April 02, 2015

 

City News Service 

 

 

The Los Angeles City Council agreed this week to spend $31 million a year for 30 years on sidewalk repair projects to settle a lawsuit filed by disabled residents and their advocates alleging the city has hindered their ability to use public walkways by failing to fix damaged sidewalks. Three groups sued the city four and a half years ago contending the city violated the American Disabilities Act by not doing enough to make sidewalks more accessible. With the three cases unresolved, city officials had said they were unable to move forward on a long-term sidewalk repair plan, even as money for repairs has become available.

 

The Los Angeles City Council agreed recently to set aside $27 million in a sidewalk repair fund, but details of how the money will be spent still need to be determined. The city would theoretically spend the money on a series of not-yet- developed repair programs that could involve cost-sharing with property owners or offering loans. City officials said they last tried to tackle sidewalk repairs in the 1970s using federal funding, but ran out of money.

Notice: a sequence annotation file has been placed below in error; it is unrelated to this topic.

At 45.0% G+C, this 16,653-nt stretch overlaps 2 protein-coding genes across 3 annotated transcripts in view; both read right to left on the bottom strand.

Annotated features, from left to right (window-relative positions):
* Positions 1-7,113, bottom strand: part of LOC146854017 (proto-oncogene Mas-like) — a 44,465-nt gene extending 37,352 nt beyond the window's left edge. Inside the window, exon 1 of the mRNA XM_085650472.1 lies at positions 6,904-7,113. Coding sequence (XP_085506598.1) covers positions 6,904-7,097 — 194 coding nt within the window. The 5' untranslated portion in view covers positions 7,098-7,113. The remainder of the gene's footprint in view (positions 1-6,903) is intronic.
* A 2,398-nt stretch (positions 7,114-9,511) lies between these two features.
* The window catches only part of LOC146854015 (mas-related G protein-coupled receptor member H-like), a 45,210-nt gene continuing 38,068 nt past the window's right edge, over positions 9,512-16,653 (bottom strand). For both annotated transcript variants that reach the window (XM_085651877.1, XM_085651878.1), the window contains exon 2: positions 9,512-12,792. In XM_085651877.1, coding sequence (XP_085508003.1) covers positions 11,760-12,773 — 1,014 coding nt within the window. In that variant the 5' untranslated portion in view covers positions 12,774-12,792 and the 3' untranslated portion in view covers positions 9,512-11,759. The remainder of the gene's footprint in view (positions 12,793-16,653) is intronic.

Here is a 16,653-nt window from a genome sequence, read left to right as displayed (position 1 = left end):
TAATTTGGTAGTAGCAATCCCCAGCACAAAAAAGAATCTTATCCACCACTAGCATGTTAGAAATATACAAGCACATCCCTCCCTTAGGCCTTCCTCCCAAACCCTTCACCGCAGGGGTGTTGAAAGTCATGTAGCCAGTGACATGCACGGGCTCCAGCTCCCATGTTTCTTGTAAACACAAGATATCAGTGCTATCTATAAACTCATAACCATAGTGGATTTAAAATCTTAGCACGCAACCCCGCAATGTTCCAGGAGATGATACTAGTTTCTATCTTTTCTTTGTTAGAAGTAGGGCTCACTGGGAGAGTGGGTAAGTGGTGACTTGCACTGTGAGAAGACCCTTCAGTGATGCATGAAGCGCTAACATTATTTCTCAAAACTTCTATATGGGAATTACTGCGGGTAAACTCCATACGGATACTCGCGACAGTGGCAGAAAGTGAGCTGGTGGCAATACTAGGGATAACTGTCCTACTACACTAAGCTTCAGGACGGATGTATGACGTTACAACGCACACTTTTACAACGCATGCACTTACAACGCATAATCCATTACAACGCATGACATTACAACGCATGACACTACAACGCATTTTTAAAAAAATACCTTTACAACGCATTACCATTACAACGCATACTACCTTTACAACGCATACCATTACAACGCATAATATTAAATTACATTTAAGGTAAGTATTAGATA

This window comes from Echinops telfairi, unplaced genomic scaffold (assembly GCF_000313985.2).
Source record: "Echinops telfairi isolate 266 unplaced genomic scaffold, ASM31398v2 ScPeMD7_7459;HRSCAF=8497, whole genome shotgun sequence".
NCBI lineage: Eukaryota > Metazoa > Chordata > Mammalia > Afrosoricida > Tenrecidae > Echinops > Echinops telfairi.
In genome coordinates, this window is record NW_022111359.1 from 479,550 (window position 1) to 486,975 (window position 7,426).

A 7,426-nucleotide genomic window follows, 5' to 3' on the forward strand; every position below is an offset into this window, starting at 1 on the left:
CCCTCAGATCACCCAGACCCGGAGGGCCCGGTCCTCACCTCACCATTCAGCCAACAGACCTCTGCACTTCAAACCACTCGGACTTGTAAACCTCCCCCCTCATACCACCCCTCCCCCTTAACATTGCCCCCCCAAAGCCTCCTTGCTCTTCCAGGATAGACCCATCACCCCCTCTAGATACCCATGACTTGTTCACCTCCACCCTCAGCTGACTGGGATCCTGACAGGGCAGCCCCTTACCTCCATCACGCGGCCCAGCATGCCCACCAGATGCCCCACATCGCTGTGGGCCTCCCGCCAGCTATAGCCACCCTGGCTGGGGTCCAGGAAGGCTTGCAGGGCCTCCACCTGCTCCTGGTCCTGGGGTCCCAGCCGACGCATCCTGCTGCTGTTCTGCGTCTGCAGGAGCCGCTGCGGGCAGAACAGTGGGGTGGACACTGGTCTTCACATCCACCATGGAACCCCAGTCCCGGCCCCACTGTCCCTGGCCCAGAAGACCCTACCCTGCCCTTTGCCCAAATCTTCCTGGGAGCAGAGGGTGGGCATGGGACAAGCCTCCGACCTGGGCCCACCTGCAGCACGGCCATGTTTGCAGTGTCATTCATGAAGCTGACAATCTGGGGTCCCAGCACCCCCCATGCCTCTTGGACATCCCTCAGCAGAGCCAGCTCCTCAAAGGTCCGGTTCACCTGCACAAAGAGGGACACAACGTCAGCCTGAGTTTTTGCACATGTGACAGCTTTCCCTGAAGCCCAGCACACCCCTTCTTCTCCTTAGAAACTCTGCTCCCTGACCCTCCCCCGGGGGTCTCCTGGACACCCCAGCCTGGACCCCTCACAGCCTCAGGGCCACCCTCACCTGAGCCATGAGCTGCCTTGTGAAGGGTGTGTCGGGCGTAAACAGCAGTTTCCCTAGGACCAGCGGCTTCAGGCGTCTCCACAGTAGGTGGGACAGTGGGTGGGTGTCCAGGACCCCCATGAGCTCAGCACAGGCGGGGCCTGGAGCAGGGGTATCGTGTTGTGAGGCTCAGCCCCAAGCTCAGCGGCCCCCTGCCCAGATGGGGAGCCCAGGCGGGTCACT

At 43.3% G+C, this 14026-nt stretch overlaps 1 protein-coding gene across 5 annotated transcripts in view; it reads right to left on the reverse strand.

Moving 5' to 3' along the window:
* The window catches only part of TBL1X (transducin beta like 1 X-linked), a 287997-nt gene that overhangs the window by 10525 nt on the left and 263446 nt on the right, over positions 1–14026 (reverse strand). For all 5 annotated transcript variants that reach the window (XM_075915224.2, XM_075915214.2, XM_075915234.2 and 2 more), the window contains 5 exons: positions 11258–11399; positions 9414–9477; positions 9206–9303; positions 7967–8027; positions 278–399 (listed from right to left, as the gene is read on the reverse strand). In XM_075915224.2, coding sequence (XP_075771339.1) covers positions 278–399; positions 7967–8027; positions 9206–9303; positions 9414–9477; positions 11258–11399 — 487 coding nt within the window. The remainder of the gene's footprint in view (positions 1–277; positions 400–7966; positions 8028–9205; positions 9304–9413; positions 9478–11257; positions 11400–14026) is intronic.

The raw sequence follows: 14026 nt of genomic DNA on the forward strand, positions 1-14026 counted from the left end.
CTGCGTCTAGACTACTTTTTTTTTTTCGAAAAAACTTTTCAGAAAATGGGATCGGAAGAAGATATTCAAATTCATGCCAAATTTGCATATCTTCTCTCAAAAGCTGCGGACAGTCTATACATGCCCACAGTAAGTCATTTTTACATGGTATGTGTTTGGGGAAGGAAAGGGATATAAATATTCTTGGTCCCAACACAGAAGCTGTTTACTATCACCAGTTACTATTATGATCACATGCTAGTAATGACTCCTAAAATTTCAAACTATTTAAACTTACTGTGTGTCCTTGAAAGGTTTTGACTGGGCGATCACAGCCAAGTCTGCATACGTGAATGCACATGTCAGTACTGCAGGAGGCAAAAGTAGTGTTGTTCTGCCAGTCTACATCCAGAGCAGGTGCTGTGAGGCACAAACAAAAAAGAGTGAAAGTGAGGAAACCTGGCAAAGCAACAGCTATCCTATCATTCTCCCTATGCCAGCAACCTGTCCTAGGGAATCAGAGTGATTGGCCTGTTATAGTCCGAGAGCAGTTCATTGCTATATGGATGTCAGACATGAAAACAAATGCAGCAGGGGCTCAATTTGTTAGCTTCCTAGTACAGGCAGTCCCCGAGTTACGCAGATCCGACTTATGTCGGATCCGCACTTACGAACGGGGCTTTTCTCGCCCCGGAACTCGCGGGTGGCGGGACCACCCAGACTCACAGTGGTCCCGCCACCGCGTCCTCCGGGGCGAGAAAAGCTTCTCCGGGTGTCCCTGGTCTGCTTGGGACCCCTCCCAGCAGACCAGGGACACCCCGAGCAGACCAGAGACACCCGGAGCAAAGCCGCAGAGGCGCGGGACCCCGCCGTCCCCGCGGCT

Complicating the lawsuit was an unresolved debate over who is responsible for fixing sidewalks. Sidewalks next to private residences are privately owned, but the city assumed responsibility in the 1970s to pay for their repair. While the lawsuit was pending, city officials had opted to initially fix sidewalks that are unquestionably the city's responsibility, such as those next to libraries, parks, fire and police stations and other municipal property.

Category: Community



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